We Love What We Love

I am a Doctor Who freak; I’ve watched all the Doctor Whos from Tom Baker on up. I also love the Sarah Jane (one of the Doctor’s companions) Chronicles. My hands-down favorite doctor is Doctor Who #10, David Tennant. I even occasionally wear my silver cuff bracelet with his quote engraved on it: “wibbly wobbley, timey wimey stuff,” and my other silver cuff that reads his standard battle cry, “Allons-y!” (French for “let’s go!”)

Because of this, I have every consideration for all those who love going to Comic Con conventions, *Star Trek, Lord of the Rings, Harry Potter conventions and the like. We all have our favorites, and personally I think it’s pretty cool when people go the distance to make their own costumes, war gear, wands and robes and so on. We love what we love; we just can’t help it.

And frankly, there should be no need to apologize for what we love. If role playing Star Wars characters or medieval knights and warriors are your thing, then go for it. I love people who truly commit to their passions.

Too many people scoff at those who throw their hearts into their characters, and call them “weirdos” or “freaks” or “childish adults” or whatever—if this is truly your passion, then embrace it. It is a whole lot of fun to take some time off from the real world to play in your own “**holodeck.”

Say what you will about these brave and dedicated souls, they are completely immersed in a world that they have chosen for themselves, and they love it with all their hearts. For example, if I had the great pleasure and honor of traveling with Doctor Who #10, I’d go in a heartbeat.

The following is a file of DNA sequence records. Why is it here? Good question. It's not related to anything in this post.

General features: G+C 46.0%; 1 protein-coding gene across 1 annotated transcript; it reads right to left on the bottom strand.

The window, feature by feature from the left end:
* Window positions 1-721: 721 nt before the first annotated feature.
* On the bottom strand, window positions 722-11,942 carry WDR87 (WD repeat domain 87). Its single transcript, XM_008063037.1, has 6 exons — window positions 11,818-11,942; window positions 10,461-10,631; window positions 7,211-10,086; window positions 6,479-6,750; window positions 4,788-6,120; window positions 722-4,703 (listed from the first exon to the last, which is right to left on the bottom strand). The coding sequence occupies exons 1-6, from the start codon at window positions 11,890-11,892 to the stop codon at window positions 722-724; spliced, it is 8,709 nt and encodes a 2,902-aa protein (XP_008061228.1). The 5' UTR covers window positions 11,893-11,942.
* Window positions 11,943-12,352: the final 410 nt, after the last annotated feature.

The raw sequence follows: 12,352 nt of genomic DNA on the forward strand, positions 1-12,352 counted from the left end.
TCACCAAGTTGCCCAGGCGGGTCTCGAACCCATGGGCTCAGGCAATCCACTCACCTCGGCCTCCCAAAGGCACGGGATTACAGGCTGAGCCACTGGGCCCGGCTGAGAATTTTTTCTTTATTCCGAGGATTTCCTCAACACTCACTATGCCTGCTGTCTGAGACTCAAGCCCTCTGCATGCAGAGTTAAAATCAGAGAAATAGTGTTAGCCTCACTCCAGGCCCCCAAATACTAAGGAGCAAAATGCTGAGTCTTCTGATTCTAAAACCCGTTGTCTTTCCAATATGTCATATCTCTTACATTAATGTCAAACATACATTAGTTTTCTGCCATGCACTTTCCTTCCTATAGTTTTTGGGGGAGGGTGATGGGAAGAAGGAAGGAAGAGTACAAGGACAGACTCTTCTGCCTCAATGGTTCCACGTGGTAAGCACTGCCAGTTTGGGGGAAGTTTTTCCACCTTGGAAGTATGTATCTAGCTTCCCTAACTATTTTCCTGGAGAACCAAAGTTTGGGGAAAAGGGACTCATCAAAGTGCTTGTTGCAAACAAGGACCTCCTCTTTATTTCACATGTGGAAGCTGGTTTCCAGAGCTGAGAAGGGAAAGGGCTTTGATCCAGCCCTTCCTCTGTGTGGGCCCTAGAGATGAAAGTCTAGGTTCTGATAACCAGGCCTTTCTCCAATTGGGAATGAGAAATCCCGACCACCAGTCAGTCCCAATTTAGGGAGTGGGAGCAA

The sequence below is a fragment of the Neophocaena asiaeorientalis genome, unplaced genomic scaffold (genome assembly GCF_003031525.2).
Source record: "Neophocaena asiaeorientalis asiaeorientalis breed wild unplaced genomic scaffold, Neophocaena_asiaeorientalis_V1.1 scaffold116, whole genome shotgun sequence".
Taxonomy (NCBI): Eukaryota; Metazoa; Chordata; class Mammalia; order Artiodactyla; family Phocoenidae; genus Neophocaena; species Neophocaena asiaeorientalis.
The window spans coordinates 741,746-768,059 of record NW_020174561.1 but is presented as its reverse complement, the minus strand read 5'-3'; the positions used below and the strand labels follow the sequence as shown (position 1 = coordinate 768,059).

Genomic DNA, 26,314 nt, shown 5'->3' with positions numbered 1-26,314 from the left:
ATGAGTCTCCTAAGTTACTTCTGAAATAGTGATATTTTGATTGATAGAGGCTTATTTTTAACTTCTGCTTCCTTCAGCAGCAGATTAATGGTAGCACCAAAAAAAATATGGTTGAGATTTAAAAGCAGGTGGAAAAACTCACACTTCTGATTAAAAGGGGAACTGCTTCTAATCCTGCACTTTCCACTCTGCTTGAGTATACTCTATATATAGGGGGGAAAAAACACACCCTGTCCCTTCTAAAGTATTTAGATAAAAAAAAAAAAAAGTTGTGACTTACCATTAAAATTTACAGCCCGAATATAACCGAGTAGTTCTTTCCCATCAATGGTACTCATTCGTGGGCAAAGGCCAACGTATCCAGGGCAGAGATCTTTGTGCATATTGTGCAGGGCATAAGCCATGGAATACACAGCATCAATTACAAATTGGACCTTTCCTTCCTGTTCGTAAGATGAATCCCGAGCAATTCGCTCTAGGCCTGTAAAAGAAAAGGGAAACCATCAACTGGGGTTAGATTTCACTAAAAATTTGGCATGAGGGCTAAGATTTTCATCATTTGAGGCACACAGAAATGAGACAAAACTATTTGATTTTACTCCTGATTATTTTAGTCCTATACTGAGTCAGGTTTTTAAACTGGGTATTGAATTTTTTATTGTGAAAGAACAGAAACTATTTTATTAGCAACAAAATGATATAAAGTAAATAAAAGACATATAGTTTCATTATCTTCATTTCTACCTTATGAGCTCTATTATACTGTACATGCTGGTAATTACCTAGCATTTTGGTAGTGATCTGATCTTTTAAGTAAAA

Ah well, it may be fantasy or fun, but there are hundreds of thousands of people who embrace these not-so-secret lives. It may be the only real fun that they have. So why make fun of them? We love what we love. Some of us just can’t help it.

*When I lived in Texas, I actually went to two Star Trek conventions. I got to see Brett Spiner (who played “Data” in “Star Trek the Next Generation”) one year, and Marina Sirtis (who played Deanna Troi, also in “Star Trek the Next Generation”). Both of them were very personable and answered lots of questions from the crowd. They appeared to enjoy themselves fully as much as the “Trekkies” did!

**From Wikipedia: The holodeck is a fictional plot device from the television series Star Trek. It is presented as a staging environment in which participants may engage with different virtual reality environments. 

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Giving Back

When we can give back,

Give with love.

When we can give from our hearts,

Give with sincerity.